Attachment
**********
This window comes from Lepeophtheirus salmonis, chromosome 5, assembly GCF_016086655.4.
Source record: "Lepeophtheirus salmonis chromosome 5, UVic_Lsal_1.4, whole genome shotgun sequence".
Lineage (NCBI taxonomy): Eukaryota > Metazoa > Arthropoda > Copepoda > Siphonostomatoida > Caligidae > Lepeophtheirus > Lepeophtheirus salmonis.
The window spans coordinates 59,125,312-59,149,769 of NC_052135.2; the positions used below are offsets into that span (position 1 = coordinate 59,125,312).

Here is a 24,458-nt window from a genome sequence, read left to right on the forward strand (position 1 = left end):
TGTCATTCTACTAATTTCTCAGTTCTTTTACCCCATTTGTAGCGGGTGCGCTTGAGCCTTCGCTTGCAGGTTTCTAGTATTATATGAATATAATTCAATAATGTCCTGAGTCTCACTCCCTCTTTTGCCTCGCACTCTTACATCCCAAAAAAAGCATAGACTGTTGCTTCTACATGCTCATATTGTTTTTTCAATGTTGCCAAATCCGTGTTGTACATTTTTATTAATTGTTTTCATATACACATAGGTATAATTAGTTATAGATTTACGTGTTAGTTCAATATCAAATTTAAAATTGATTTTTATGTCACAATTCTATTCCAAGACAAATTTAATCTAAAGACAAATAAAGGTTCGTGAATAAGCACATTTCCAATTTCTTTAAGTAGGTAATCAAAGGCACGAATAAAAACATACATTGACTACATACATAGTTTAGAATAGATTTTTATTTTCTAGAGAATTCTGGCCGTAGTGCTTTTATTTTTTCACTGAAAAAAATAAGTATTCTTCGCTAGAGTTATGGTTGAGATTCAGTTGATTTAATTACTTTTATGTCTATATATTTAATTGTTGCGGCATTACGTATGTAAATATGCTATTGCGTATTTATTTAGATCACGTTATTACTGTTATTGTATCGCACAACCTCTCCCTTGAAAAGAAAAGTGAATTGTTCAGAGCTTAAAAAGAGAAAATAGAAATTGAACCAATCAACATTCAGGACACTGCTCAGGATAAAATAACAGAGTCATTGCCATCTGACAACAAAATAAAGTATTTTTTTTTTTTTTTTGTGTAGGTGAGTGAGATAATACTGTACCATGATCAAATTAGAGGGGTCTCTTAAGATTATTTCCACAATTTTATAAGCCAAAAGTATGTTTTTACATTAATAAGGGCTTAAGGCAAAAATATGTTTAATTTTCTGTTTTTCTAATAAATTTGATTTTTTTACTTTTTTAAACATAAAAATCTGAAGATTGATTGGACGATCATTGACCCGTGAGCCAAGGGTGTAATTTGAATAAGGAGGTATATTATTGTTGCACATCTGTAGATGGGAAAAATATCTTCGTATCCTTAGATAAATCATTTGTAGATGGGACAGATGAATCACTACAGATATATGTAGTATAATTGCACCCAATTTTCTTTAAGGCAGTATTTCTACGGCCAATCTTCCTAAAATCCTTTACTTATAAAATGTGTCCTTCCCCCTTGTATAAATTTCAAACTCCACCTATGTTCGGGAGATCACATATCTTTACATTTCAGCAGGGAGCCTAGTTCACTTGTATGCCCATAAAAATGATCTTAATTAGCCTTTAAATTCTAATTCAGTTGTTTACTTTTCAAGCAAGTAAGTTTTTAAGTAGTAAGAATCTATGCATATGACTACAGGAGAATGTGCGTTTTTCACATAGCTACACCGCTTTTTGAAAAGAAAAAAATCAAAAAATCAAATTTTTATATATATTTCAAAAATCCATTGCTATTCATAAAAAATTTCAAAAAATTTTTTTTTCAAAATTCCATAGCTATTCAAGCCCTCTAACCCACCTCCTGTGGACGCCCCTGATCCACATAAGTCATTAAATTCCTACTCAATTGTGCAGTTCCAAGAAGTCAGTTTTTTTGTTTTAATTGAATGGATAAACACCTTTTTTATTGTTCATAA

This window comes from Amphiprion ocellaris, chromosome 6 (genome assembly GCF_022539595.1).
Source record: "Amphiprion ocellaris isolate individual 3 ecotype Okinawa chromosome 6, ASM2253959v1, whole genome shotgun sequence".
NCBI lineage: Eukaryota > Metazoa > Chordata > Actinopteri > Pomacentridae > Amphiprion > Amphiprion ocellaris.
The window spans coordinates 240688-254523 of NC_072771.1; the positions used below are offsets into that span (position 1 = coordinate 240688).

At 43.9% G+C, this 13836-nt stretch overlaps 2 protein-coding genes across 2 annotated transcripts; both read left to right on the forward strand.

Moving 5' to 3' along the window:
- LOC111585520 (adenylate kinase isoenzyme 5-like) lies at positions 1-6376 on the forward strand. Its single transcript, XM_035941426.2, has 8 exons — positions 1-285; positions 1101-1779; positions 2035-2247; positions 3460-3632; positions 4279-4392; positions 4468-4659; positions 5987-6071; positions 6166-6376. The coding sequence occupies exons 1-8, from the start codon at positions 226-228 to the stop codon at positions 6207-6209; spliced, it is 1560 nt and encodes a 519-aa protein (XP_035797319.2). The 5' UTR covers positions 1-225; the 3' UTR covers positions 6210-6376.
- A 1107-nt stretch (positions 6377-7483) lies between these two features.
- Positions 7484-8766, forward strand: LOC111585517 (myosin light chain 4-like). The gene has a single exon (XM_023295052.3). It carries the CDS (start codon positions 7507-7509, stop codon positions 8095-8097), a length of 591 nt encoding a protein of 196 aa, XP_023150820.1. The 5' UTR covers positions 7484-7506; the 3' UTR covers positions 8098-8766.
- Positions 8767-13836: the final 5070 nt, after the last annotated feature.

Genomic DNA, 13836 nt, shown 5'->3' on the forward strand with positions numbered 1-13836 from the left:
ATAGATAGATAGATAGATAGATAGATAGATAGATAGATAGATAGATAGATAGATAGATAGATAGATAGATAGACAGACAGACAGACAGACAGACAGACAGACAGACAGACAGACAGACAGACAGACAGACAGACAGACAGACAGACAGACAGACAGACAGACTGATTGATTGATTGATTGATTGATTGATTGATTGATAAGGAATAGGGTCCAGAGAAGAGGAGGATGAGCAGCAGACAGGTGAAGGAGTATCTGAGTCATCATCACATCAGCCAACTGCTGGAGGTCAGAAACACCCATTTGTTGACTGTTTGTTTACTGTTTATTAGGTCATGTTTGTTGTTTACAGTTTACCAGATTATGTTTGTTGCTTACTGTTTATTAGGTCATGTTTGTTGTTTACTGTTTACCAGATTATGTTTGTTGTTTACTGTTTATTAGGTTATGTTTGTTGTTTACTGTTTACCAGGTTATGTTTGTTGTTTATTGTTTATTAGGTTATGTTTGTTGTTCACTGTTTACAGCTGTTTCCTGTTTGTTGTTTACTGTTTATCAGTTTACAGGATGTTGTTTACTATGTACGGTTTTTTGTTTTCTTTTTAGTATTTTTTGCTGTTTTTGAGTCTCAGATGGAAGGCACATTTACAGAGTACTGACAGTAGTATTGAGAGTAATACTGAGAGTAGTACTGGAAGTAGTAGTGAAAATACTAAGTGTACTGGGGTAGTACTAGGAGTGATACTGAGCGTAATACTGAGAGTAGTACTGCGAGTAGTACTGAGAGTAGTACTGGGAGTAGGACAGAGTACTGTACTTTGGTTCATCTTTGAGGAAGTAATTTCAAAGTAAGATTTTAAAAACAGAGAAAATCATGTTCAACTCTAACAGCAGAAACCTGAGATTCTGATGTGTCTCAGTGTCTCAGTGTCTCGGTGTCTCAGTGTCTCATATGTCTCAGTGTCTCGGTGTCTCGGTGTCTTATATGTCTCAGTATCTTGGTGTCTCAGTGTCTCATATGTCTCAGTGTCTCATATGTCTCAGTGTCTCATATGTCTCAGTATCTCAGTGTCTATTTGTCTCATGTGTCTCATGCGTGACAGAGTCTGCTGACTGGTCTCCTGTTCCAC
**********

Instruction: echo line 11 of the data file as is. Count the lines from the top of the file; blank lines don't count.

At 43.9% G+C, this 13836-nt stretch overlaps 2 protein-coding genes across 2 annotated transcripts; both read left to right on the forward strand.